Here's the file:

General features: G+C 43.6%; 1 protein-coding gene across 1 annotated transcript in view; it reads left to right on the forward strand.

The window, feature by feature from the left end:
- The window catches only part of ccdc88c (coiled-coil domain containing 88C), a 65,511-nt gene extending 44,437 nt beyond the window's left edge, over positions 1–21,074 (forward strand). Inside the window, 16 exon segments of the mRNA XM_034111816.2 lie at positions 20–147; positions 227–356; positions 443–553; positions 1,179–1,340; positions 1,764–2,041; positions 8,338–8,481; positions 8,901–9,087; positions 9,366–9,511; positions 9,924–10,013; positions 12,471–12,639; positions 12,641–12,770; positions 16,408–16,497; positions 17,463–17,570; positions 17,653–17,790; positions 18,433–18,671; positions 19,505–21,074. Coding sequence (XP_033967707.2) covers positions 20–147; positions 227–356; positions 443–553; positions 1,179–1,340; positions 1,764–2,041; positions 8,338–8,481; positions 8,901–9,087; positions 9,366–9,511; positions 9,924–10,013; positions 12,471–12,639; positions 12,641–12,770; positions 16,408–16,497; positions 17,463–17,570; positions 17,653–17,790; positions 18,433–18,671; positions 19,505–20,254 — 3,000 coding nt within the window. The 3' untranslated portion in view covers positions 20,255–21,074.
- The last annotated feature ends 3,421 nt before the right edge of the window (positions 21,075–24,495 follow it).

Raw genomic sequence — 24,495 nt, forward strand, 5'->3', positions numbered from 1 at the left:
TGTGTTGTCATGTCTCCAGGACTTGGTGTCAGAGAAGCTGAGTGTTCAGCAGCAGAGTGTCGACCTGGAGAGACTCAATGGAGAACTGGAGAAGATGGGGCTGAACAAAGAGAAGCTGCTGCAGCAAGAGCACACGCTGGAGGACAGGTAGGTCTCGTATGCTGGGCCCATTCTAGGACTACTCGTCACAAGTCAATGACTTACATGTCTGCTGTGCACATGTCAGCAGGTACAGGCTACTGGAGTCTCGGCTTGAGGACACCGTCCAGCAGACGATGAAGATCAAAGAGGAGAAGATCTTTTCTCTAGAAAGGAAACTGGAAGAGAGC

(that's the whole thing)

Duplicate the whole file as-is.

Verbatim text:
General features: G+C 43.6%; 1 protein-coding gene across 1 annotated transcript in view; it reads left to right on the forward strand.

The window, feature by feature from the left end:
- The window catches only part of ccdc88c (coiled-coil domain containing 88C), a 65,511-nt gene extending 44,437 nt beyond the window's left edge, over positions 1–21,074 (forward strand). Inside the window, 16 exon segments of the mRNA XM_034111816.2 lie at positions 20–147; positions 227–356; positions 443–553; positions 1,179–1,340; positions 1,764–2,041; positions 8,338–8,481; positions 8,901–9,087; positions 9,366–9,511; positions 9,924–10,013; positions 12,471–12,639; positions 12,641–12,770; positions 16,408–16,497; positions 17,463–17,570; positions 17,653–17,790; positions 18,433–18,671; positions 19,505–21,074. Coding sequence (XP_033967707.2) covers positions 20–147; positions 227–356; positions 443–553; positions 1,179–1,340; positions 1,764–2,041; positions 8,338–8,481; positions 8,901–9,087; positions 9,366–9,511; positions 9,924–10,013; positions 12,471–12,639; positions 12,641–12,770; positions 16,408–16,497; positions 17,463–17,570; positions 17,653–17,790; positions 18,433–18,671; positions 19,505–20,254 — 3,000 coding nt within the window. The 3' untranslated portion in view covers positions 20,255–21,074.
- The last annotated feature ends 3,421 nt before the right edge of the window (positions 21,075–24,495 follow it).

Raw genomic sequence — 24,495 nt, forward strand, 5'->3', positions numbered from 1 at the left:
TGTGTTGTCATGTCTCCAGGACTTGGTGTCAGAGAAGCTGAGTGTTCAGCAGCAGAGTGTCGACCTGGAGAGACTCAATGGAGAACTGGAGAAGATGGGGCTGAACAAAGAGAAGCTGCTGCAGCAAGAGCACACGCTGGAGGACAGGTAGGTCTCGTATGCTGGGCCCATTCTAGGACTACTCGTCACAAGTCAATGACTTACATGTCTGCTGTGCACATGTCAGCAGGTACAGGCTACTGGAGTCTCGGCTTGAGGACACCGTCCAGCAGACGATGAAGATCAAAGAGGAGAAGATCTTTTCTCTAGAAAGGAAACTGGAAGAGAGC